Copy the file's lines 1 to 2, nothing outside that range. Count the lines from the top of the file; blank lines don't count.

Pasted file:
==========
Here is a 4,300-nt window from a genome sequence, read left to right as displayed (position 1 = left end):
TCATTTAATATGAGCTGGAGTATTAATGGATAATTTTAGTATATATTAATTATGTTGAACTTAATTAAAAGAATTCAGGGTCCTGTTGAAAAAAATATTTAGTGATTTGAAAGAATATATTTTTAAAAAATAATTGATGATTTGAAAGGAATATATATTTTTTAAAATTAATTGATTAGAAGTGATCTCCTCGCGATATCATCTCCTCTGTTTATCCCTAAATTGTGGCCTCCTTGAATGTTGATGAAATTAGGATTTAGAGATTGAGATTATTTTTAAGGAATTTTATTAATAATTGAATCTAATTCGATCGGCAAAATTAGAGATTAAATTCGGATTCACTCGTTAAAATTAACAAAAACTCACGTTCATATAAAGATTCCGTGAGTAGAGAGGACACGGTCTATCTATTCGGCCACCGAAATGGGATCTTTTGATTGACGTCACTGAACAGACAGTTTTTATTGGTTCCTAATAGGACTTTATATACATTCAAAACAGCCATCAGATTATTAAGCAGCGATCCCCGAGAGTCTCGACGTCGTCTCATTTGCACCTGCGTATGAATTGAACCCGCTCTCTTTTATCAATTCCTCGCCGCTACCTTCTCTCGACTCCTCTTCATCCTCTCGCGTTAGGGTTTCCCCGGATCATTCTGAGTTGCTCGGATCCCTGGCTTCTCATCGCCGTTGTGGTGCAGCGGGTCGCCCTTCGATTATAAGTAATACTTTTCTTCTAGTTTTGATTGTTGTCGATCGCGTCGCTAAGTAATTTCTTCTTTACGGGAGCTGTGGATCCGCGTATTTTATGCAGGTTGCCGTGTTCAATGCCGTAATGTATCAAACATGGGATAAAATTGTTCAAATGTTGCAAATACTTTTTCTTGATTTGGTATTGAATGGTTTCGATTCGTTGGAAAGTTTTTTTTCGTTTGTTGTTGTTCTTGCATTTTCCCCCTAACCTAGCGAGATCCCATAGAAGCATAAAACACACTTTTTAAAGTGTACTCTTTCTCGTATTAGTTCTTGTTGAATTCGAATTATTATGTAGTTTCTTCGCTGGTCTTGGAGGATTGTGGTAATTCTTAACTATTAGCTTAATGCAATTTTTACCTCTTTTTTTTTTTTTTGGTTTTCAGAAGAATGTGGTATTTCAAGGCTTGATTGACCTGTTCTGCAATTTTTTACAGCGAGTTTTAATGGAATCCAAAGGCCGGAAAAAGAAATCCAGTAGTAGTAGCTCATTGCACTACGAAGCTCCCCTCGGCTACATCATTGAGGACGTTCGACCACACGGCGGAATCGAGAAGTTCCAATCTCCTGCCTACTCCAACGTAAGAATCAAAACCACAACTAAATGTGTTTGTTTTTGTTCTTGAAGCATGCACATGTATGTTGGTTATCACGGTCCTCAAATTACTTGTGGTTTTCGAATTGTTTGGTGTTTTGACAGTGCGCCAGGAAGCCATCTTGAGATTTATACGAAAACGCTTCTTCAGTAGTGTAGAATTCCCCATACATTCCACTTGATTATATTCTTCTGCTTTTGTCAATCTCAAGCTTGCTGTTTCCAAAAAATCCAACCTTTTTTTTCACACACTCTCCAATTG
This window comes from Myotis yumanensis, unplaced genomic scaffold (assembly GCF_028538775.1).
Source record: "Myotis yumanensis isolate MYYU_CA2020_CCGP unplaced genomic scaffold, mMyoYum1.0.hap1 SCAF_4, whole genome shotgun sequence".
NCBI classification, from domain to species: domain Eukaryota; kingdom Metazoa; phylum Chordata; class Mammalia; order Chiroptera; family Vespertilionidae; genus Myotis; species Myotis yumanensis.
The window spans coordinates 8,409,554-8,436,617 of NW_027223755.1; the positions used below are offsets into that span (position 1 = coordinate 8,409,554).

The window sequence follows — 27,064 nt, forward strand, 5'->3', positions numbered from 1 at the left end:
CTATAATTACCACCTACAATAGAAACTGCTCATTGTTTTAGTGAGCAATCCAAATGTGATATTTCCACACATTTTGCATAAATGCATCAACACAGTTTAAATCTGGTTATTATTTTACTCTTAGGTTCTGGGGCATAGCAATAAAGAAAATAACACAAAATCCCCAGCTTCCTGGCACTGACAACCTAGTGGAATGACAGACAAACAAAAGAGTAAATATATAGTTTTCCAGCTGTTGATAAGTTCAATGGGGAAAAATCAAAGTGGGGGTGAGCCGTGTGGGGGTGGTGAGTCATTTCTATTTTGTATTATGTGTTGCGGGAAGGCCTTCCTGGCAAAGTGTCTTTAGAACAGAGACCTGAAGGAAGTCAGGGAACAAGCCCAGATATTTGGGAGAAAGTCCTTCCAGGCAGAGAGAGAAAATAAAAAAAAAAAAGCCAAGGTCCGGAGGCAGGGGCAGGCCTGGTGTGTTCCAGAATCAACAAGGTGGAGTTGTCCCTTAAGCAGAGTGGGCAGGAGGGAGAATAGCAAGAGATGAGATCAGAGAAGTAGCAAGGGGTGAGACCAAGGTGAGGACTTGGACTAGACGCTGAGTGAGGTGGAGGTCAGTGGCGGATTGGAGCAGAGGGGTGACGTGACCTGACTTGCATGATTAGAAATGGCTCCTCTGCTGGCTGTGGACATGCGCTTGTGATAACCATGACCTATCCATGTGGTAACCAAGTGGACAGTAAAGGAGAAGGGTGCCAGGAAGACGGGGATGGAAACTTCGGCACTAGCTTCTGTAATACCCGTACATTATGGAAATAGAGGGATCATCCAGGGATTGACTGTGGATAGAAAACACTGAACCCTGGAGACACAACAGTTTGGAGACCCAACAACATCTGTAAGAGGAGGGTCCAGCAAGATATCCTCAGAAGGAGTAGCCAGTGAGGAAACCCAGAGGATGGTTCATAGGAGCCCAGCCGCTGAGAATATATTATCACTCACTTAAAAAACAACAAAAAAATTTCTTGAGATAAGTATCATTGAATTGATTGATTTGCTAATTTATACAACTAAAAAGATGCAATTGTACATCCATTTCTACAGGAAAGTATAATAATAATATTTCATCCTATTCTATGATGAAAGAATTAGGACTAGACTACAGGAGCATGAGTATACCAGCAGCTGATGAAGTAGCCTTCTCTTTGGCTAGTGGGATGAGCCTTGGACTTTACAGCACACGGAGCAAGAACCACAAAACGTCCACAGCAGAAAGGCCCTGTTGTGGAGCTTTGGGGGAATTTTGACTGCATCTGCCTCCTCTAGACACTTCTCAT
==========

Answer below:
Here is a 4,300-nt window from a genome sequence, read left to right as displayed (position 1 = left end):
TCATTTAATATGAGCTGGAGTATTAATGGATAATTTTAGTATATATTAATTATGTTGAACTTAATTAAAAGAATTCAGGGTCCTGTTGAAAAAAATATTTAGTGATTTGAAAGAATATATTTTTAAAAAATAATTGATGATTTGAAAGGAATATATATTTTTTAAAATTAATTGATTAGAAGTGATCTCCTCGCGATATCATCTCCTCTGTTTATCCCTAAATTGTGGCCTCCTTGAATGTTGATGAAATTAGGATTTAGAGATTGAGATTATTTTTAAGGAATTTTATTAATAATTGAATCTAATTCGATCGGCAAAATTAGAGATTAAATTCGGATTCACTCGTTAAAATTAACAAAAACTCACGTTCATATAAAGATTCCGTGAGTAGAGAGGACACGGTCTATCTATTCGGCCACCGAAATGGGATCTTTTGATTGACGTCACTGAACAGACAGTTTTTATTGGTTCCTAATAGGACTTTATATACATTCAAAACAGCCATCAGATTATTAAGCAGCGATCCCCGAGAGTCTCGACGTCGTCTCATTTGCACCTGCGTATGAATTGAACCCGCTCTCTTTTATCAATTCCTCGCCGCTACCTTCTCTCGACTCCTCTTCATCCTCTCGCGTTAGGGTTTCCCCGGATCATTCTGAGTTGCTCGGATCCCTGGCTTCTCATCGCCGTTGTGGTGCAGCGGGTCGCCCTTCGATTATAAGTAATACTTTTCTTCTAGTTTTGATTGTTGTCGATCGCGTCGCTAAGTAATTTCTTCTTTACGGGAGCTGTGGATCCGCGTATTTTATGCAGGTTGCCGTGTTCAATGCCGTAATGTATCAAACATGGGATAAAATTGTTCAAATGTTGCAAATACTTTTTCTTGATTTGGTATTGAATGGTTTCGATTCGTTGGAAAGTTTTTTTTCGTTTGTTGTTGTTCTTGCATTTTCCCCCTAACCTAGCGAGATCCCATAGAAGCATAAAACACACTTTTTAAAGTGTACTCTTTCTCGTATTAGTTCTTGTTGAATTCGAATTATTATGTAGTTTCTTCGCTGGTCTTGGAGGATTGTGGTAATTCTTAACTATTAGCTTAATGCAATTTTTACCTCTTTTTTTTTTTTTTGGTTTTCAGAAGAATGTGGTATTTCAAGGCTTGATTGACCTGTTCTGCAATTTTTTACAGCGAGTTTTAATGGAATCCAAAGGCCGGAAAAAGAAATCCAGTAGTAGTAGCTCATTGCACTACGAAGCTCCCCTCGGCTACATCATTGAGGACGTTCGACCACACGGCGGAATCGAGAAGTTCCAATCTCCTGCCTACTCCAACGTAAGAATCAAAACCACAACTAAATGTGTTTGTTTTTGTTCTTGAAGCATGCACATGTATGTTGGTTATCACGGTCCTCAAATTACTTGTGGTTTTCGAATTGTTTGGTGTTTTGACAGTGCGCCAGGAAGCCATCTTGAGATTTATACGAAAACGCTTCTTCAGTAGTGTAGAATTCCCCATACATTCCACTTGATTATATTCTTCTGCTTTTGTCAATCTCAAGCTTGCTGTTTCCAAAAAATCCAACCTTTTTTTTCACACACTCTCCAATTG